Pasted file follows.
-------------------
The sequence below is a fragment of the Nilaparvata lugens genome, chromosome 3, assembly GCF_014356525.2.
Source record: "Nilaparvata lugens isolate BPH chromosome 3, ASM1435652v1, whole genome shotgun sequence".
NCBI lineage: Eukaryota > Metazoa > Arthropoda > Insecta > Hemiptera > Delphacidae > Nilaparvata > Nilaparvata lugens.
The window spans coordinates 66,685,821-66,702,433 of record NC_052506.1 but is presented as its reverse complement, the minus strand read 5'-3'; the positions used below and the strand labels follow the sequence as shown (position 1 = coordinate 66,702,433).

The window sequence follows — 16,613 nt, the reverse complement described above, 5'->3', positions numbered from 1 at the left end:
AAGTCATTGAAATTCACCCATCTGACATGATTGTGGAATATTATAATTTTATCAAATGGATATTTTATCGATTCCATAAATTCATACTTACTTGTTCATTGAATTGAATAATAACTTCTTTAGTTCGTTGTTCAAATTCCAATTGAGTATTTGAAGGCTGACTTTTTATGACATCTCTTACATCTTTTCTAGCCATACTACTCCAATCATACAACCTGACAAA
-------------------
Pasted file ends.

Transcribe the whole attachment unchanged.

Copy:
The sequence below is a fragment of the Nilaparvata lugens genome, chromosome 3, assembly GCF_014356525.2.
Source record: "Nilaparvata lugens isolate BPH chromosome 3, ASM1435652v1, whole genome shotgun sequence".
NCBI lineage: Eukaryota > Metazoa > Arthropoda > Insecta > Hemiptera > Delphacidae > Nilaparvata > Nilaparvata lugens.
The window spans coordinates 66,685,821-66,702,433 of record NC_052506.1 but is presented as its reverse complement, the minus strand read 5'-3'; the positions used below and the strand labels follow the sequence as shown (position 1 = coordinate 66,702,433).

The window sequence follows — 16,613 nt, the reverse complement described above, 5'->3', positions numbered from 1 at the left end:
AAGTCATTGAAATTCACCCATCTGACATGATTGTGGAATATTATAATTTTATCAAATGGATATTTTATCGATTCCATAAATTCATACTTACTTGTTCATTGAATTGAATAATAACTTCTTTAGTTCGTTGTTCAAATTCCAATTGAGTATTTGAAGGCTGACTTTTTATGACATCTCTTACATCTTTTCTAGCCATACTACTCCAATCATACAACCTGACAAA